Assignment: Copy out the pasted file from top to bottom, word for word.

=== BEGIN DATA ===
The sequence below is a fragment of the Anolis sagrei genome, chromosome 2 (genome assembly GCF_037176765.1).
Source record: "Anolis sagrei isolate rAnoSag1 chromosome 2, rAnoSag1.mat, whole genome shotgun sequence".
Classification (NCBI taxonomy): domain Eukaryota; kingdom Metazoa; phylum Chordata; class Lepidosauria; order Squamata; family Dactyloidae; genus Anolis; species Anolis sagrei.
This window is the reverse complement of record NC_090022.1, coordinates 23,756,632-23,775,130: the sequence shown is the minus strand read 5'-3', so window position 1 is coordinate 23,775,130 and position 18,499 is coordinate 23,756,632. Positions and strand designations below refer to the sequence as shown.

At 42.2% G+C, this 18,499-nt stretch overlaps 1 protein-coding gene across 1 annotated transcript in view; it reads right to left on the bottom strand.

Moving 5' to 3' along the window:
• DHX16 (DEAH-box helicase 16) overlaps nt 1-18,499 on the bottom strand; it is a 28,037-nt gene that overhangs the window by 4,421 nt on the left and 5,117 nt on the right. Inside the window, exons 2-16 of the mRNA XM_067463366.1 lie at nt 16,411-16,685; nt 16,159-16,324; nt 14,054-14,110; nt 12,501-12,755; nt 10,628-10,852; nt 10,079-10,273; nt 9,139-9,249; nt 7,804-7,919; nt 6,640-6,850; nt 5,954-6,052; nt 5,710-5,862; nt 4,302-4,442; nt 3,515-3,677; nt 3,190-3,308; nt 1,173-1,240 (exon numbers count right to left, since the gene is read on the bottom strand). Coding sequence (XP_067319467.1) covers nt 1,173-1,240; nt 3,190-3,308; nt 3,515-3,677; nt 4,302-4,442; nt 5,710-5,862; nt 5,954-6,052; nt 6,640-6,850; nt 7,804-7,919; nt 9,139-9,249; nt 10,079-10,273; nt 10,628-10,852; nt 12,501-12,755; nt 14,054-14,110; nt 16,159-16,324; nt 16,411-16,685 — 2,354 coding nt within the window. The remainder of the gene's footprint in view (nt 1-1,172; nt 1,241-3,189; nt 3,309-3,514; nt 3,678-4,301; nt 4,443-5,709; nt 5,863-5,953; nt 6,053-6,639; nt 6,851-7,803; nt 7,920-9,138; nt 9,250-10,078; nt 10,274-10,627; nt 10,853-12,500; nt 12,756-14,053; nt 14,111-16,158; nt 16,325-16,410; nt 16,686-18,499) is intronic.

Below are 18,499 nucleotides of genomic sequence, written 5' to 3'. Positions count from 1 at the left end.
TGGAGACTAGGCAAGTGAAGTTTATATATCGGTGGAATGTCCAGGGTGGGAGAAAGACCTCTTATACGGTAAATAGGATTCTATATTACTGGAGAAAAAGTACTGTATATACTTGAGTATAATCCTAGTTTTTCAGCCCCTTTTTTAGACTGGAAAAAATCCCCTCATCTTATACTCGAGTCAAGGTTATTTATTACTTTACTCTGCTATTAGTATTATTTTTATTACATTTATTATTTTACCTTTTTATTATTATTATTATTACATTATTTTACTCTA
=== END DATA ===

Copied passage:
The sequence below is a fragment of the Anolis sagrei genome, chromosome 2 (genome assembly GCF_037176765.1).
Source record: "Anolis sagrei isolate rAnoSag1 chromosome 2, rAnoSag1.mat, whole genome shotgun sequence".
Classification (NCBI taxonomy): domain Eukaryota; kingdom Metazoa; phylum Chordata; class Lepidosauria; order Squamata; family Dactyloidae; genus Anolis; species Anolis sagrei.
This window is the reverse complement of record NC_090022.1, coordinates 23,756,632-23,775,130: the sequence shown is the minus strand read 5'-3', so window position 1 is coordinate 23,775,130 and position 18,499 is coordinate 23,756,632. Positions and strand designations below refer to the sequence as shown.

At 42.2% G+C, this 18,499-nt stretch overlaps 1 protein-coding gene across 1 annotated transcript in view; it reads right to left on the bottom strand.

Moving 5' to 3' along the window:
• DHX16 (DEAH-box helicase 16) overlaps nt 1-18,499 on the bottom strand; it is a 28,037-nt gene that overhangs the window by 4,421 nt on the left and 5,117 nt on the right. Inside the window, exons 2-16 of the mRNA XM_067463366.1 lie at nt 16,411-16,685; nt 16,159-16,324; nt 14,054-14,110; nt 12,501-12,755; nt 10,628-10,852; nt 10,079-10,273; nt 9,139-9,249; nt 7,804-7,919; nt 6,640-6,850; nt 5,954-6,052; nt 5,710-5,862; nt 4,302-4,442; nt 3,515-3,677; nt 3,190-3,308; nt 1,173-1,240 (exon numbers count right to left, since the gene is read on the bottom strand). Coding sequence (XP_067319467.1) covers nt 1,173-1,240; nt 3,190-3,308; nt 3,515-3,677; nt 4,302-4,442; nt 5,710-5,862; nt 5,954-6,052; nt 6,640-6,850; nt 7,804-7,919; nt 9,139-9,249; nt 10,079-10,273; nt 10,628-10,852; nt 12,501-12,755; nt 14,054-14,110; nt 16,159-16,324; nt 16,411-16,685 — 2,354 coding nt within the window. The remainder of the gene's footprint in view (nt 1-1,172; nt 1,241-3,189; nt 3,309-3,514; nt 3,678-4,301; nt 4,443-5,709; nt 5,863-5,953; nt 6,053-6,639; nt 6,851-7,803; nt 7,920-9,138; nt 9,250-10,078; nt 10,274-10,627; nt 10,853-12,500; nt 12,756-14,053; nt 14,111-16,158; nt 16,325-16,410; nt 16,686-18,499) is intronic.

Below are 18,499 nucleotides of genomic sequence, written 5' to 3'. Positions count from 1 at the left end.
TGGAGACTAGGCAAGTGAAGTTTATATATCGGTGGAATGTCCAGGGTGGGAGAAAGACCTCTTATACGGTAAATAGGATTCTATATTACTGGAGAAAAAGTACTGTATATACTTGAGTATAATCCTAGTTTTTCAGCCCCTTTTTTAGACTGGAAAAAATCCCCTCATCTTATACTCGAGTCAAGGTTATTTATTACTTTACTCTGCTATTAGTATTATTTTTATTACATTTATTATTTTACCTTTTTATTATTATTATTATTACATTATTTTACTCTA